A day after it was announced that unemployment had risen by 44,000 to just under 2.5 million, or 7.9% of the workforce (rising to over 20% for 18 to 24 year olds), the government has launched its Welfare Reform bill plan, with the mantra ‘make work pay’. The plan aims to amalgamate several benefits into a new ‘universal benefit’, although it is not entirely clear which benefits, or how exactly the new benefit will operate.
Plans to reduce Housing Benefit by 10% for those claiming Jobseekers Allowance (JSA) for over twelve months, which I reported here on this blog, have been scrapped though, and the government insists that no one will be worse off under the new arrangements. I think this is a highly dubious claim, but it is difficult to prove one way or the other at this stage, with details of the changes being too vague to make accurate calculations.
One definite proposal is that those ‘refusing to work’ face a maximum three-year loss of benefits, although how people are meant to survive in this event is less clear, but I think we can expect an increase in crime as one of the consequences. This particular proposal, which will no doubt attract plenty of popularist support, with phrases like ‘workshy’ and ‘scroungers’ doing the rounds, is not as black and white as it is being portrayed.
I worked on a short term (15 month) contract at Jobcentreplus which expired just before Christmas last year, which took in the Labour government and now ConDem government regimes, so I am well placed to compare the two administration’s approaches to unemployment.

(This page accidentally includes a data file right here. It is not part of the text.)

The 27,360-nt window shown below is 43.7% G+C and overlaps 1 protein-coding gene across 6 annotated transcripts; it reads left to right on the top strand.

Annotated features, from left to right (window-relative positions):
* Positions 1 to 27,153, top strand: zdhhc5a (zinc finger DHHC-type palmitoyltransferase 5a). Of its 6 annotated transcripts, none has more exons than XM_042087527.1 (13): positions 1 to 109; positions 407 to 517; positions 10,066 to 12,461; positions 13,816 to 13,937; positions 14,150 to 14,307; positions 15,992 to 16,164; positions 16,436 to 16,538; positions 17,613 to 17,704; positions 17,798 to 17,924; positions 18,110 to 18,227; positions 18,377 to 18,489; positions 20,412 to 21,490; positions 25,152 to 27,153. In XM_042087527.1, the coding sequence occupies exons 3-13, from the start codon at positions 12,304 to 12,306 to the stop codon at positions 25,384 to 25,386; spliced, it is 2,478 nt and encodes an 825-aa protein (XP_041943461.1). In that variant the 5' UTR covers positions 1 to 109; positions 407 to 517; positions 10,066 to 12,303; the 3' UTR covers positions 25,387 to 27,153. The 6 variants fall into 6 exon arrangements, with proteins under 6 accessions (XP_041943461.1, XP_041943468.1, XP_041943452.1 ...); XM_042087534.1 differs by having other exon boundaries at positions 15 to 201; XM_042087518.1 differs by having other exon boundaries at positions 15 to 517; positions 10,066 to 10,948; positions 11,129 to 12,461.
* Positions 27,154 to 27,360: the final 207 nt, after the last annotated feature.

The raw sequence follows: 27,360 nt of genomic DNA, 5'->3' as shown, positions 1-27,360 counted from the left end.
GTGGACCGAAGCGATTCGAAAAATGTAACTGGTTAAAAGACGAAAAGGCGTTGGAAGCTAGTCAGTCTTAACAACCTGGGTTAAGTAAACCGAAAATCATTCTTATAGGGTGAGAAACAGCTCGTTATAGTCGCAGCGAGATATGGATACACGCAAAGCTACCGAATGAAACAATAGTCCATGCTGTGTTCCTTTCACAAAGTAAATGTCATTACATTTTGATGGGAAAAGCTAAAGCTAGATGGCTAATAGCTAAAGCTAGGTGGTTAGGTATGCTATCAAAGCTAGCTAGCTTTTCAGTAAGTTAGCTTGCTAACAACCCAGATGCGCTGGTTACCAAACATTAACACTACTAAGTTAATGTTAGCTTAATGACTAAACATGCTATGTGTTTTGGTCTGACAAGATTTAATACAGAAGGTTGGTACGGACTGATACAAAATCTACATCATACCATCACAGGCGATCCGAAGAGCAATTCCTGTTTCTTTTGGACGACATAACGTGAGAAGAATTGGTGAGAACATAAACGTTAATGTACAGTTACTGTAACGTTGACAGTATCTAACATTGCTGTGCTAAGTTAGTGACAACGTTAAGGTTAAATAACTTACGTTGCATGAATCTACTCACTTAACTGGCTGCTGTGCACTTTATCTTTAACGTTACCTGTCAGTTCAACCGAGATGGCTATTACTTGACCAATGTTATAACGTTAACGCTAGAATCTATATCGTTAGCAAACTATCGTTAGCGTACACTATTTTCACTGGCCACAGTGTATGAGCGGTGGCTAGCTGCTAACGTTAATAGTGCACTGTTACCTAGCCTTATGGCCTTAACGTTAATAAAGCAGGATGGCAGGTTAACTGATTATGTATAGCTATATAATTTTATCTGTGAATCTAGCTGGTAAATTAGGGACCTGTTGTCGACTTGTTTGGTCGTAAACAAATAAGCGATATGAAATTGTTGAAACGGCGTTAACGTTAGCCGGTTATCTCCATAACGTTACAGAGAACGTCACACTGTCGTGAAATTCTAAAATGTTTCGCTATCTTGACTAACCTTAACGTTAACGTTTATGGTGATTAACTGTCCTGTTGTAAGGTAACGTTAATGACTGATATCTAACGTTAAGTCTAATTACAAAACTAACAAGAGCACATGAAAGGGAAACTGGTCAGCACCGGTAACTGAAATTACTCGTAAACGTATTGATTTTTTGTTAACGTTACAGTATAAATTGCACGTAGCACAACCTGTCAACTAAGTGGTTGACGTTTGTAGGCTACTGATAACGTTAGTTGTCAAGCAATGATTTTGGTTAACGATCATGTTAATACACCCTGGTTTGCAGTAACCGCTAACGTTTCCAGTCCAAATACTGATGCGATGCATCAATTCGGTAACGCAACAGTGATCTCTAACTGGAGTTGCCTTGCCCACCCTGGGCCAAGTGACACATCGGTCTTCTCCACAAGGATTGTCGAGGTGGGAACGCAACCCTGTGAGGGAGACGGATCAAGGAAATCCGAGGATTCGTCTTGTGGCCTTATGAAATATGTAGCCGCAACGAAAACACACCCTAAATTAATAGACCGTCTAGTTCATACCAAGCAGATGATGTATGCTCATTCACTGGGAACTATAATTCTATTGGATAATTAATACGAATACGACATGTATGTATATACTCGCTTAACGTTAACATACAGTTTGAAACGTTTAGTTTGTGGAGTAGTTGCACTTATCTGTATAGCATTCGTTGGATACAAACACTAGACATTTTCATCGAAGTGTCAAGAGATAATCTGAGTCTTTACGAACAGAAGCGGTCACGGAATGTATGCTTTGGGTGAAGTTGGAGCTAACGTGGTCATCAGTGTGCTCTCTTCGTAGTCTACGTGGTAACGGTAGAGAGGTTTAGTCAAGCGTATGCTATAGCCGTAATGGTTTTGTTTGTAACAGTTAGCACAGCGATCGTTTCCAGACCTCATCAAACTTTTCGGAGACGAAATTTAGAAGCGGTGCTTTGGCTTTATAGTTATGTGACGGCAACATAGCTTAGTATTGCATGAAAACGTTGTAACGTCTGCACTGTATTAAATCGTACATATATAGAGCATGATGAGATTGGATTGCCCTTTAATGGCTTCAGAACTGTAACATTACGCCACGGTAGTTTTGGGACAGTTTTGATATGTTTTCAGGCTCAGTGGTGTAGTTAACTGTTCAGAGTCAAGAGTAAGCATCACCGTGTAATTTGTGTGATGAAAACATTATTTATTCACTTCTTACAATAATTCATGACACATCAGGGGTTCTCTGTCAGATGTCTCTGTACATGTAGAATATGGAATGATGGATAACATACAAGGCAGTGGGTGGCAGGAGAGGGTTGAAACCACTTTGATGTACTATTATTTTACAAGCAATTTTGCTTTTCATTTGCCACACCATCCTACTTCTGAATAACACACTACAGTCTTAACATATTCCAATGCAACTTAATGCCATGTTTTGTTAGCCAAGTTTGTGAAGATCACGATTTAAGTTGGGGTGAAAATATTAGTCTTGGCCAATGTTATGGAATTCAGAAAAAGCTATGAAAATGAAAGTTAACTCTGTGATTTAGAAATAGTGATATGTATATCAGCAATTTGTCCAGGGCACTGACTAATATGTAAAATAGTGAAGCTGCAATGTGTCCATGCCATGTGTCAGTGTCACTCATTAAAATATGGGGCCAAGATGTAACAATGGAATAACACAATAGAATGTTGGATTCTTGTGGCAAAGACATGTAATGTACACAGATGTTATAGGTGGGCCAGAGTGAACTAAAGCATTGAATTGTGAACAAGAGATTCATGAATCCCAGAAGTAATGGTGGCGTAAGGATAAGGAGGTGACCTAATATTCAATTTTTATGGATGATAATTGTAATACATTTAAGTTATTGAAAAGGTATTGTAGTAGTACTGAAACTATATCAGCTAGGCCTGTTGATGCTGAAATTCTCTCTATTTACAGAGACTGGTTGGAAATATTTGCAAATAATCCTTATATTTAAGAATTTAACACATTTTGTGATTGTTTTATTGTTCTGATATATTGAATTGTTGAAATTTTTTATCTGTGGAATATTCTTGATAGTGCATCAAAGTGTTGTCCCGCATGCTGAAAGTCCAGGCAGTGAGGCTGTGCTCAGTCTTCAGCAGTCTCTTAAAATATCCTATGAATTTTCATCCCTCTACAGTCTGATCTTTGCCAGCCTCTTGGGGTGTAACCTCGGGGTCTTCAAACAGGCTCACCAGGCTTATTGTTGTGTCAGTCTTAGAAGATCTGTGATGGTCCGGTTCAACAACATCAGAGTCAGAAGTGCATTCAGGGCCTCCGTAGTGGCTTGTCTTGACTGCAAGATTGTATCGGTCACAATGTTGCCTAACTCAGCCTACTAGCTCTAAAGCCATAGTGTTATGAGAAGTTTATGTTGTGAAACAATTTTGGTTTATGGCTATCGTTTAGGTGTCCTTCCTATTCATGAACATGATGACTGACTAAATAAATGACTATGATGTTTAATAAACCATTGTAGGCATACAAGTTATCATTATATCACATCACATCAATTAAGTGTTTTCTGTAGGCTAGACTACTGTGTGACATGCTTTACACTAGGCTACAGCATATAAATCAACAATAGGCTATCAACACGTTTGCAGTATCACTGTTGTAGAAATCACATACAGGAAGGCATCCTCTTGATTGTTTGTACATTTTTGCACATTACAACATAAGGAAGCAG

Under Labour, the service was largely target, rather than customer focused, but the targets were mainly based around getting people off JSA and back into work. They did though arm the Jobcentre Advisors with some tools to help people get into work. Things like work focused training courses at local colleges were available, free of charge to claimants, and a daily lunch allowance for those who undertook ‘work trial’ opportunities with employers. There was also a discretionary fund which could be used to pay for things like security badges for those wanting to work in security, which is a minimum requirement for work in that sector.
Under the ConDem government, all of the advisor’s tools were systematically taken away, to the point that I felt there was very little I could offer clients in the way of positive help. The target for getting people into work was incredibly abolished, but new targets, of taking people’s benefit off them for not trying hard enough to find work, were introduced. We were encouraged to find jobs that clients could do, and print them off for them. Then we were told to check whether they had applied for these jobs, and if they hadn’t, they were to be referred for ‘not actively seeking employment’, and ran the risk of having their benefit stopped for a maximum then of two years. There might be good reasons why the person didn’t apply for a particular job, maybe when they thought about it when they got home, they reflected that they didn’t have the skills or experience for the job, but that wasn’t an acceptable excuse.
The regime became much more negatively sanctions focused, rather than positively helping claimants, all stick and no carrot under the ConDems. It sounds as though the regime is about to get more brutal, at a time when the government’s own policies are to blame for the lack of job opportunities, not those claiming JSA. At the same time this government is reducing tax inspectors and increasing benefit fraud investigators, although vastly more is lost to the public purse in tax evasion than in benefit fraud.
Same old story I’m afraid, make the rich richer, and the poor poorer. The nasty party are back in government.
The video/song above is ‘One in Ten’ by 1980’s UK reggae band UB40.